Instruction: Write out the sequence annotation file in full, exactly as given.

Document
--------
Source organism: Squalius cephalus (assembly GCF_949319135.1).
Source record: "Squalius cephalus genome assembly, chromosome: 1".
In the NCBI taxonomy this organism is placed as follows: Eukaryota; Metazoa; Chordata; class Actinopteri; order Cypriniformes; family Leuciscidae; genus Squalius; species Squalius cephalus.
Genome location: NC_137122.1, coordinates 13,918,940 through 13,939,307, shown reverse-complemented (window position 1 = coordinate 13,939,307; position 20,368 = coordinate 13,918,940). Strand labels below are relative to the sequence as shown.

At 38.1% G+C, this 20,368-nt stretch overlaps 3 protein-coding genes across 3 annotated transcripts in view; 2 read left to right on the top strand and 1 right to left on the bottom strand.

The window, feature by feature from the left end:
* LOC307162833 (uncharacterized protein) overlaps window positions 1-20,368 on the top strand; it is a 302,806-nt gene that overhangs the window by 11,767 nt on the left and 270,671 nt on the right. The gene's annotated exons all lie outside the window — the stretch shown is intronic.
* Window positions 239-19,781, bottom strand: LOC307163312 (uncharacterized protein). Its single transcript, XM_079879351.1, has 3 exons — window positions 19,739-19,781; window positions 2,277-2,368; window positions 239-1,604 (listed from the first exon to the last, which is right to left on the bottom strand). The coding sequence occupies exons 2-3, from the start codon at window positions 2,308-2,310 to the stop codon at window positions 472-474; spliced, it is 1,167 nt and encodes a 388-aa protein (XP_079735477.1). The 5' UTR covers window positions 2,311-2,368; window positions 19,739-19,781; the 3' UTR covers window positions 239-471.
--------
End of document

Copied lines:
Source organism: Squalius cephalus (assembly GCF_949319135.1).
Source record: "Squalius cephalus genome assembly, chromosome: 1".
In the NCBI taxonomy this organism is placed as follows: Eukaryota; Metazoa; Chordata; class Actinopteri; order Cypriniformes; family Leuciscidae; genus Squalius; species Squalius cephalus.
Genome location: NC_137122.1, coordinates 13,918,940 through 13,939,307, shown reverse-complemented (window position 1 = coordinate 13,939,307; position 20,368 = coordinate 13,918,940). Strand labels below are relative to the sequence as shown.

At 38.1% G+C, this 20,368-nt stretch overlaps 3 protein-coding genes across 3 annotated transcripts in view; 2 read left to right on the top strand and 1 right to left on the bottom strand.

The window, feature by feature from the left end:
* LOC307162833 (uncharacterized protein) overlaps window positions 1-20,368 on the top strand; it is a 302,806-nt gene that overhangs the window by 11,767 nt on the left and 270,671 nt on the right. The gene's annotated exons all lie outside the window — the stretch shown is intronic.
* Window positions 239-19,781, bottom strand: LOC307163312 (uncharacterized protein). Its single transcript, XM_079879351.1, has 3 exons — window positions 19,739-19,781; window positions 2,277-2,368; window positions 239-1,604 (listed from the first exon to the last, which is right to left on the bottom strand). The coding sequence occupies exons 2-3, from the start codon at window positions 2,308-2,310 to the stop codon at window positions 472-474; spliced, it is 1,167 nt and encodes a 388-aa protein (XP_079735477.1). The 5' UTR covers window positions 2,311-2,368; window positions 19,739-19,781; the 3' UTR covers window positions 239-471.